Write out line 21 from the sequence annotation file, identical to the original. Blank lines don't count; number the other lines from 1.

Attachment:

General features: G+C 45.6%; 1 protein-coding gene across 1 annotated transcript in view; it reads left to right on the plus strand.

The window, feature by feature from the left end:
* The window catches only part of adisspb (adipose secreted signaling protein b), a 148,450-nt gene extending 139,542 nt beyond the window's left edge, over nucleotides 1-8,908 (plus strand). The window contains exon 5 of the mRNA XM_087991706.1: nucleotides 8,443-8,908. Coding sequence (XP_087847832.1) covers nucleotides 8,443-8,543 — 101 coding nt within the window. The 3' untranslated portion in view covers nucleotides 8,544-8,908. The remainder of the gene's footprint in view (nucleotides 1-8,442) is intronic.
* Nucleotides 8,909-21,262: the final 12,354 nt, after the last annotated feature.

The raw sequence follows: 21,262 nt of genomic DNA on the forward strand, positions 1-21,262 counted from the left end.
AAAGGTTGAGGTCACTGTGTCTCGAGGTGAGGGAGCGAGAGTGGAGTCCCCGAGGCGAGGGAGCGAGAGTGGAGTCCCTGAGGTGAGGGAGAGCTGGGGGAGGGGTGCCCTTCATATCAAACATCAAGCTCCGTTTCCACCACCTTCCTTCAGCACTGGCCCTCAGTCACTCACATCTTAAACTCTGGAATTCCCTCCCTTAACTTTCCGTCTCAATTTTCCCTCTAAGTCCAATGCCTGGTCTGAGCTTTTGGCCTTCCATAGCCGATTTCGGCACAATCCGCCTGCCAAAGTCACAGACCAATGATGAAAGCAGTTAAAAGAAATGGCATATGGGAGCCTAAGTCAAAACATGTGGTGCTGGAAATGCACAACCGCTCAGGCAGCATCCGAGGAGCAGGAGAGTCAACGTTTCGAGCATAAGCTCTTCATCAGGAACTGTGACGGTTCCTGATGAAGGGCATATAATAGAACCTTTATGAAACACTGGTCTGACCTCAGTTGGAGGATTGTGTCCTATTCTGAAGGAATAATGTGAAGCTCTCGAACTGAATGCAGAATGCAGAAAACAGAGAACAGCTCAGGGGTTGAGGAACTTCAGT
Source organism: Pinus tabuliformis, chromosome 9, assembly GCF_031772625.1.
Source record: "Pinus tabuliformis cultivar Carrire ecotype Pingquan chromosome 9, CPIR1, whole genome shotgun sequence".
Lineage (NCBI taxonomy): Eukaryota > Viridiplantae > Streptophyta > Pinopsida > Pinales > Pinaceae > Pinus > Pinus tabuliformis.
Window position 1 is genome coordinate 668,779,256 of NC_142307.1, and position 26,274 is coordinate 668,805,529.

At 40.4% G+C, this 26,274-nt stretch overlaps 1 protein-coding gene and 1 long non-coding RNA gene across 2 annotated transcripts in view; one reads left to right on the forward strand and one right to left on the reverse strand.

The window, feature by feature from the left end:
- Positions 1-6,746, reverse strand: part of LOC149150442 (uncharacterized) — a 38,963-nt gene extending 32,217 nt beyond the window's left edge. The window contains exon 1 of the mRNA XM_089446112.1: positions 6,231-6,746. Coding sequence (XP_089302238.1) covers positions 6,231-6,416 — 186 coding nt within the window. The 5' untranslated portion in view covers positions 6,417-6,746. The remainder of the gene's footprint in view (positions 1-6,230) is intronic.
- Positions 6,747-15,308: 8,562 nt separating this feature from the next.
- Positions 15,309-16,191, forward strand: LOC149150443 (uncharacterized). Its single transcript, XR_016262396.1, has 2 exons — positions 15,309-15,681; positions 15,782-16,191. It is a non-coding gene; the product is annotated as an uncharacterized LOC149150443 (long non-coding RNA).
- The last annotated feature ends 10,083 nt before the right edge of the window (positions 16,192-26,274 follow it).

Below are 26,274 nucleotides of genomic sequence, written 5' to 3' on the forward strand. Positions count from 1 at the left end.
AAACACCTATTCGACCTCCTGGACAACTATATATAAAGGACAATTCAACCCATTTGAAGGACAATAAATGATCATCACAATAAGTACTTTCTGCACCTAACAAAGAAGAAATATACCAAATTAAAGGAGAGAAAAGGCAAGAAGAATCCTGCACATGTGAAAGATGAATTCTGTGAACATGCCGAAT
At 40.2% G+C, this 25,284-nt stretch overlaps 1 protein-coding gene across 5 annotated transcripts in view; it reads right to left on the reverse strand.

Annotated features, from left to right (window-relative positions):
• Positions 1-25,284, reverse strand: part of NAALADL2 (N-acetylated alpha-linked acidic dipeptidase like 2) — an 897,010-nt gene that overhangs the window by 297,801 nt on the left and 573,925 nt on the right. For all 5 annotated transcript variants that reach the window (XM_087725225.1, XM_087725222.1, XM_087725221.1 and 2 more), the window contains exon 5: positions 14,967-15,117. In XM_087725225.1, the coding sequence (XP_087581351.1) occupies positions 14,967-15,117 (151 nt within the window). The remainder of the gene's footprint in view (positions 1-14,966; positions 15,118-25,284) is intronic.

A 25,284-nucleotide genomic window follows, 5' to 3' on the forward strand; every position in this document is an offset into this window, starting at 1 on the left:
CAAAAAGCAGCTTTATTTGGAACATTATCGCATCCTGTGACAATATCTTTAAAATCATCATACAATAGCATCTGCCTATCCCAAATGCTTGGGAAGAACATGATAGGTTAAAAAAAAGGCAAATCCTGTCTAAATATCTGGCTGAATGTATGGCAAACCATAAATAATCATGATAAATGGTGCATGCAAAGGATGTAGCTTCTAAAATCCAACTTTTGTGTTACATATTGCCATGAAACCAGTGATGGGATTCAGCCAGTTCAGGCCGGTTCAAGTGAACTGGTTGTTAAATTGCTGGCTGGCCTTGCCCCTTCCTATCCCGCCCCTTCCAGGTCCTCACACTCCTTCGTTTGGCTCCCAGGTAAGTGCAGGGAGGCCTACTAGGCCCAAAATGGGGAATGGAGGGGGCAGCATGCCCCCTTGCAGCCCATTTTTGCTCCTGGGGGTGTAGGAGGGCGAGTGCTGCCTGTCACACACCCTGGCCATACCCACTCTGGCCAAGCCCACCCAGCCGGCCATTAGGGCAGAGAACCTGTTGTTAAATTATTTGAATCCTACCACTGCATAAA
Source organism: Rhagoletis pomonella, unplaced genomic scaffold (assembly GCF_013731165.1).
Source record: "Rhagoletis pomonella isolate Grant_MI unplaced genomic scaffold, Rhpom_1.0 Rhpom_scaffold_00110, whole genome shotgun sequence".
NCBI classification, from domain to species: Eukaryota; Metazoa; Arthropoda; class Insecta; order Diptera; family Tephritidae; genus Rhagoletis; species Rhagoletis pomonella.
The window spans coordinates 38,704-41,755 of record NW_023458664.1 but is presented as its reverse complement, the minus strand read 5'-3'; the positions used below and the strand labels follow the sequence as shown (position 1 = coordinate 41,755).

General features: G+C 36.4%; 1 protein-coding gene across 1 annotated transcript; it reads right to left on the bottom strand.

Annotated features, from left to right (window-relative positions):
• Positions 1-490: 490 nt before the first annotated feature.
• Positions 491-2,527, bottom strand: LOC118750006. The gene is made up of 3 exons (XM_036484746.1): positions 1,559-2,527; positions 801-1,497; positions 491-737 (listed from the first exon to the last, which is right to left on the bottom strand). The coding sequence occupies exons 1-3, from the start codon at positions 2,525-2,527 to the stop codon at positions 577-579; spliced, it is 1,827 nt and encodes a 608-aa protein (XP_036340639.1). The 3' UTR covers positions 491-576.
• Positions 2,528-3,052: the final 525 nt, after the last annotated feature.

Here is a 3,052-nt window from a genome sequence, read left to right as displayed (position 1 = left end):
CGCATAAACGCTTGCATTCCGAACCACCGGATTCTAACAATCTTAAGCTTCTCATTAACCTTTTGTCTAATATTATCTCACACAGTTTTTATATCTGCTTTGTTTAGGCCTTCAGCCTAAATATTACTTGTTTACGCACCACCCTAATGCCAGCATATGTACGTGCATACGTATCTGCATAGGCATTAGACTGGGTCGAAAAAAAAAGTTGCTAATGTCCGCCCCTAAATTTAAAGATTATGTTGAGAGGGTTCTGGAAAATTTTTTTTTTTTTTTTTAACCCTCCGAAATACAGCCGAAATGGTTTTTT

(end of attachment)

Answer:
• Positions 1-25,284, reverse strand: part of NAALADL2 (N-acetylated alpha-linked acidic dipeptidase like 2) — an 897,010-nt gene that overhangs the window by 297,801 nt on the left and 573,925 nt on the right. For all 5 annotated transcript variants that reach the window (XM_087725225.1, XM_087725222.1, XM_087725221.1 and 2 more), the window contains exon 5: positions 14,967-15,117. In XM_087725225.1, the coding sequence (XP_087581351.1) occupies positions 14,967-15,117 (151 nt within the window). The remainder of the gene's footprint in view (positions 1-14,966; positions 15,118-25,284) is intronic.